Spain braces for second wave of COVID

Statistics from the Carlos III public health institute in Madrid show that 25% of new cases across Spain are being detected in people aged 15-29, while those aged 15-59 account for 71% of new cases. The most overrepresented groups are men and women aged 15-44 and women aged 89 and over. As Parla’s mayor, Ramón Jurado, points out, residents of the municipality are young, with an average age of just 34.

“During the first wave, there were hardly any cases here because they were only testing older people who went into hospital,” he says…

Daniel López Codina, a lecturer at the Polytechnic University of Catalonia, Barcelona, and member of its computational biology and complex systems research group, says the differences between the first and second waves of the virus are stark.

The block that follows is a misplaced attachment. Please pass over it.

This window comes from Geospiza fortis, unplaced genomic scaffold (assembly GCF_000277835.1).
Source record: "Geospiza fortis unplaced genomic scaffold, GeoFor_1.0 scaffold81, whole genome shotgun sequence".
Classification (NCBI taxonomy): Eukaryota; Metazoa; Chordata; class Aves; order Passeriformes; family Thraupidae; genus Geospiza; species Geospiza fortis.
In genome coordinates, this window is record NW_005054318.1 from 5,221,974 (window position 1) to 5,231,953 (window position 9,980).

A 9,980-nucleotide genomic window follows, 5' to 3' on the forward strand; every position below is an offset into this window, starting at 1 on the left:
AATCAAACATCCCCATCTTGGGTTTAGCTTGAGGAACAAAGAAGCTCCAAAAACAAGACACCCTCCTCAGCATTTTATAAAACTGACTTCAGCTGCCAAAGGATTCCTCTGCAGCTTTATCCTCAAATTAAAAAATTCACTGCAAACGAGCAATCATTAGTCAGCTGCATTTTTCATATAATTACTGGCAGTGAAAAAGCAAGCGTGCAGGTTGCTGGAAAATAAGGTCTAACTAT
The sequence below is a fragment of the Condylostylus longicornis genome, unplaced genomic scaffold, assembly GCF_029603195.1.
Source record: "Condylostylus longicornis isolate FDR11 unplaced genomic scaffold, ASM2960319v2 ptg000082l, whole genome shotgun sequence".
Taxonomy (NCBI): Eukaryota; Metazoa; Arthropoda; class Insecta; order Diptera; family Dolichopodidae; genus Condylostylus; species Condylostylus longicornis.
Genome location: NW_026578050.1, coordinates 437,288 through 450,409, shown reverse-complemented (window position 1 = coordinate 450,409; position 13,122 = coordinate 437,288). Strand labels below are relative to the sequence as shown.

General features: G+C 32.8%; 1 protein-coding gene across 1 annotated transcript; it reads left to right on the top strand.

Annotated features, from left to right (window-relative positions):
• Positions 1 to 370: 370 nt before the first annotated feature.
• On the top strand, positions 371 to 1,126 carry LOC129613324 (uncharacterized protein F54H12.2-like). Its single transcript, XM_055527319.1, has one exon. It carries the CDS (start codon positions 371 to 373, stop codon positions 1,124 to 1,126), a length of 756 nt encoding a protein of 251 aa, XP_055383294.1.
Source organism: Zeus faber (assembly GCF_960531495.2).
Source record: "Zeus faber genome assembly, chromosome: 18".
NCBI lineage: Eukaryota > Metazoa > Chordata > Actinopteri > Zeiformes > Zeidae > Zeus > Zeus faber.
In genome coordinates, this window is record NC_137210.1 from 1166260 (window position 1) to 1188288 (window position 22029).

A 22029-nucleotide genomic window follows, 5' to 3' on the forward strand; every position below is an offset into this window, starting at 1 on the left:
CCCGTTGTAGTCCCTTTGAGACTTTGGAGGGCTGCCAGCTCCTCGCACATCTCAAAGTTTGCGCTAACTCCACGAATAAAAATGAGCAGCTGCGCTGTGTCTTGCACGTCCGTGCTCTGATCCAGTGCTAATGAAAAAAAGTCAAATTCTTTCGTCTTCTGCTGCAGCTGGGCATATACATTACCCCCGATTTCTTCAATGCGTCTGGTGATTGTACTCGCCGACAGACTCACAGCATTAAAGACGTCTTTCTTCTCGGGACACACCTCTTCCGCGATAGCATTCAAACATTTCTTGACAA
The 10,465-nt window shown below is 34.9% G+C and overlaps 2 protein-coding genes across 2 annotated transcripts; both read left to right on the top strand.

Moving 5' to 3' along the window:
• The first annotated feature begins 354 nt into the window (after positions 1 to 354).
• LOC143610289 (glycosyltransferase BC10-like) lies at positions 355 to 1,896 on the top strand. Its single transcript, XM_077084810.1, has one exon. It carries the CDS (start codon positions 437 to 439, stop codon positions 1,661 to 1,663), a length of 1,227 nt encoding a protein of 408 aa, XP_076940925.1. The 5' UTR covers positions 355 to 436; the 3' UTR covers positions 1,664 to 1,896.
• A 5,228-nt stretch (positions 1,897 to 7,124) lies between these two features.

“They’ve got nothing to do with each other,” he says. “The virus is the same – the changes in it are not significant – there are still a huge number of people who are susceptible to it, so the situation is similar to the first wave. But the difference now is that we have learned how we need to act.”

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